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New Orleans Racketeering Charges: Multiple Gangs Charged With Racketeering

You might be reading a lot about gang criminal violence in New Orleans lately and how a number of “gang” members are being indicted on racketeering charges. No, racketeering has nothing to do with tennis or racquetball. Racketeering is related to organized criminal activity and New Orleans has an agenda to bring crime in the city down through extensive multi-agency investigations. Let’s take a look at the crime in New Orleans, understand what is racketeering and why a racketeering charge is being brought on so many individuals in this city.

Gang Violence in New Orleans

In May 2013, the city was swept with the news that 15 members of a gang that called themselves the “110-ers” were being charged with a racketeering indictment that involved drugs, guns and murder on 51-counts. In June, another 20 gang members were charged with similar charges…these members called themselves “3-N-G” and were based in the Uptown area of New Orleans. There were at least 30 counts of racketeering against these 20 men that included conspiring to distribute drugs as well as using violence to gain control over its “territory.” Orleans Parish District Attorney, Leon Cannizzaro, has been using a strategy that indicts violent neighborhood gangs in large groups through a 30-year old state statute that is rarely used until recently. A third gang, the “D-Block” gang, based in Mid-City, had 11 members plea guilty last week to various racketeering charges that Cannizzaro’s office pursued.


Photo by Michael DeMocker, | The Times-Picayune

What is Racketeering?

Racketeering is the act of operating an illegal business (or a “scheme”) for a profit and is led by an organized group – in this case, violent New Orleans neighborhood gangs. In these particular cases, a lot of the local charges include criminal activities such as drug crimes, gun and weapon-related crimes, assault and murder but other charges can be brought about through racketeering that may include illegal gambling, bribery, or even sexual exploitation of children. Gang violence and organized crime, such as mobs or the mafia, can often have parallel charges brought against them because their motives are oftentimes similar.

Sometimes, the criminal organizations that participate in racketeering activity have legal businesses, such as licensed gaming establishments or garbage collection, so they can cover their illegal crime. In addition, the illegal business can be operated with bribing, blackmailing, or extortion…or, in this case, violent crime.

Why Are the Multiple Gang Members Getting Charged with Racketeering?

It’s important to understand that there are different and multiple indictments happening right now in the city of New Orleans. The original investigation was designed through a Multi-Agency Gang Unit that was put together in November of 2012 and initially targeted 39 identified gang groups all across Orleans Parish. When I say “gangs,” I am talking about neighborhood turf groups rather than what you may believe to be like the “Bloods” and the “Crips.” Some of the enforcement agencies included in this investigation are the New Orleans Police Department, FBI, DEA, United States Attorney’s Office, Orleans Parish District Attorney’s Office, Louisiana State Police, Orleans Parish Sheriff’s Office and some smaller agencies.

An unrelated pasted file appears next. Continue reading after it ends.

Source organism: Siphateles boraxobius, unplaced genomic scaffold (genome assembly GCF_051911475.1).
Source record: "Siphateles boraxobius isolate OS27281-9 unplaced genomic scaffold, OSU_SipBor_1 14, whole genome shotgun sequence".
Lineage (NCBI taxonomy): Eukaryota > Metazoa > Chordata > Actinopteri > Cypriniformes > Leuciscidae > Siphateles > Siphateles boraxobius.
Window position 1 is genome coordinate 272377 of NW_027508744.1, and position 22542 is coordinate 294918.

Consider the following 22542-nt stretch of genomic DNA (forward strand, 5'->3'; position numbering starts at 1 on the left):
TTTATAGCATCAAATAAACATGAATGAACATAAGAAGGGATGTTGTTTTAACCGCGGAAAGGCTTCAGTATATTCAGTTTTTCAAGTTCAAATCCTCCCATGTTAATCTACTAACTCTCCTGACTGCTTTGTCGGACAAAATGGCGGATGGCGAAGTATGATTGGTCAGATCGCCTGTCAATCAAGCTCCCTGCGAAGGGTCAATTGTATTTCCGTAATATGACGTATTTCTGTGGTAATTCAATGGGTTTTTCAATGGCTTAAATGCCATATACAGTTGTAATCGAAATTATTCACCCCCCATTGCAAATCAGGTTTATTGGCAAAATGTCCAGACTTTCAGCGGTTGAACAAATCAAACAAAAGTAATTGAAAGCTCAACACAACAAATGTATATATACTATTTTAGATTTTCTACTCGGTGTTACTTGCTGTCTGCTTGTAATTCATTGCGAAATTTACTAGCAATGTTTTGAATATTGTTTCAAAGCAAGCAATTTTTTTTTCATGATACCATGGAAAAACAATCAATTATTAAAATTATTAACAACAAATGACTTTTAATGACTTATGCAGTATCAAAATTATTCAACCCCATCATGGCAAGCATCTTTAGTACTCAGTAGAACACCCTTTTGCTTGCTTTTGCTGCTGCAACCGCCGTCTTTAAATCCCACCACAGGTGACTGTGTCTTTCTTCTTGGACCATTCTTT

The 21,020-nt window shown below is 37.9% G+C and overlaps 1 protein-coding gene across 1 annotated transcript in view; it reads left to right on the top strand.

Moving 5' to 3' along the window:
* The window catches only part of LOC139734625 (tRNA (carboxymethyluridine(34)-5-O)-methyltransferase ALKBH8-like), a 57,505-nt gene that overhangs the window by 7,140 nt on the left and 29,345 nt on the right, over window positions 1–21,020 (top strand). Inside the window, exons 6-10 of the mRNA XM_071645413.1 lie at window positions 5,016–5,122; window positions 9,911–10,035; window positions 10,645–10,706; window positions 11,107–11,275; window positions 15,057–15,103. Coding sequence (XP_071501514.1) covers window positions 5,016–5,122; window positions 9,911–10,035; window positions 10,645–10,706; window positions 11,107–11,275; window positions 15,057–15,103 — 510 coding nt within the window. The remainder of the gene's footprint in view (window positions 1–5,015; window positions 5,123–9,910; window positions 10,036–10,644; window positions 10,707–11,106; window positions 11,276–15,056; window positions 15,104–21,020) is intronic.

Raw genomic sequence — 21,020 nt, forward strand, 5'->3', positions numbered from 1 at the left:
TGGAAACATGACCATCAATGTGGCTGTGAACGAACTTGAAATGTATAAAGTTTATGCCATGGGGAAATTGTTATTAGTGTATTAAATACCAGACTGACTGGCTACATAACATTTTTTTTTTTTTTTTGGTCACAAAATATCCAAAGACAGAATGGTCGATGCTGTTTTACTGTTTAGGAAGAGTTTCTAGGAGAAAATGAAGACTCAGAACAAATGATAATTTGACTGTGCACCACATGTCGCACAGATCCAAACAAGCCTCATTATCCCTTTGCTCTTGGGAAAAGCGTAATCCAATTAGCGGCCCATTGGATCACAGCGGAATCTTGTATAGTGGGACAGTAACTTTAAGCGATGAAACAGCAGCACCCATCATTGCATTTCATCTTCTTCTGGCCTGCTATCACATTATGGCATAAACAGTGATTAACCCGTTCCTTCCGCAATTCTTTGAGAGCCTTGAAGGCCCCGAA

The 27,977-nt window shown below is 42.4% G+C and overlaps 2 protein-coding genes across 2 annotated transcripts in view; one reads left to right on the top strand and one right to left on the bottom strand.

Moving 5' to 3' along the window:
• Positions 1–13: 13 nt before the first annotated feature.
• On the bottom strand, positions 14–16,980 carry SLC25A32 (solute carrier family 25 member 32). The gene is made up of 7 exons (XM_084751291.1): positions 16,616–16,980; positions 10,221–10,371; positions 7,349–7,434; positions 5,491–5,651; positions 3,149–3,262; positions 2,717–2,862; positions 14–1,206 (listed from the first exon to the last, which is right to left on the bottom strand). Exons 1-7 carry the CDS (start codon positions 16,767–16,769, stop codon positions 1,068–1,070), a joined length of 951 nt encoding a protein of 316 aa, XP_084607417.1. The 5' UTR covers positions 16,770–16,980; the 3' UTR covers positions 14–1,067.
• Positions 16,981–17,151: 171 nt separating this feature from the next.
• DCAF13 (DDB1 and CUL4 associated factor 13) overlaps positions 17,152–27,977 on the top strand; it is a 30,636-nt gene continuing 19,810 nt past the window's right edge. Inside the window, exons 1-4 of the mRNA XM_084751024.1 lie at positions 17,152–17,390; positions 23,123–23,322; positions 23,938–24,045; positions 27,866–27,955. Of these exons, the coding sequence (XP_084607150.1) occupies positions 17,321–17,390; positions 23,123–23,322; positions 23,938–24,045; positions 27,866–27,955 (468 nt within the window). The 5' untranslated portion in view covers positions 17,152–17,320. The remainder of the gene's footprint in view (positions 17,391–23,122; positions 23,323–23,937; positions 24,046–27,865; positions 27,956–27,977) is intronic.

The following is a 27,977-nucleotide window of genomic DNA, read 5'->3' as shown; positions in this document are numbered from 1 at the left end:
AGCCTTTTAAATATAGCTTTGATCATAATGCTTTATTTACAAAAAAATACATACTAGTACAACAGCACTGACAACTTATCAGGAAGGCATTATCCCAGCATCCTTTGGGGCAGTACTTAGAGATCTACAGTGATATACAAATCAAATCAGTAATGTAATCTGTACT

In the past, there were critics claiming that if they engaged in this sort of investigation, that the New Orleans judicial system and criminal system could not handle the number of cases that would be presented to the judges. A former Orleans prosecutor, and now defense attorney representing a number of the 3-N-G members, Eusi Phillips, says:

“There’s no way in the world this case is going to proceed with 20 defendants. The system can just not handle a 20-defendant trial,” Phillips said. “I think it’s just a big show by the district attorney. A lot of these people have had charges in separate sections of court. It turns a case that was probably weak into something stronger. It’s more of a burden on the system than anything.”

There are still arguments that this type of crime should be reserved for the federal courts. Professor of Law at Loyola Law School, Dane Ciolino, points out that this is the type of case that in a federal court, the court would pay for the defense attorneys while in Orleans Parish, private attorneys will have to work pro bono to defend the defendants in the cases. Photo by Matthew Hinton | The Advocate Staff

What Does This Mean for New Orleans Crime?

For one, the prosecutors cannot pursue any higher sentences under the state’s habitual offender law for any crimes that are also a part of the racketeering indictment. If these gang members are being charged with the racketeering charges, then they may get off on other crimes that they have committed and cannot be charged for those crimes. Therefore, prosecutors are being careful about which charges they are bringing upon each individual group member. The racketeering statute can carry jail sentences from 0 to 50 years.

For New Orleans law enforcement, this is an action to show the city and community that this multi-agency investigation is on-going and will not turn its cheek to this type of criminal activity. The state statute also allows prosecutors to introduce evidence for these crimes against a suspect when a jury or judge might only see a single crime at a time – the prosecution is proving that a particular individual or group is engaged in racketeering and a breadth of criminal activity in Orleans Parish. Whether the state’s system is able to handle the large indictments being handed down in the last few months is going to prove whether New Orleans has what it takes to take down this type of criminal activity.

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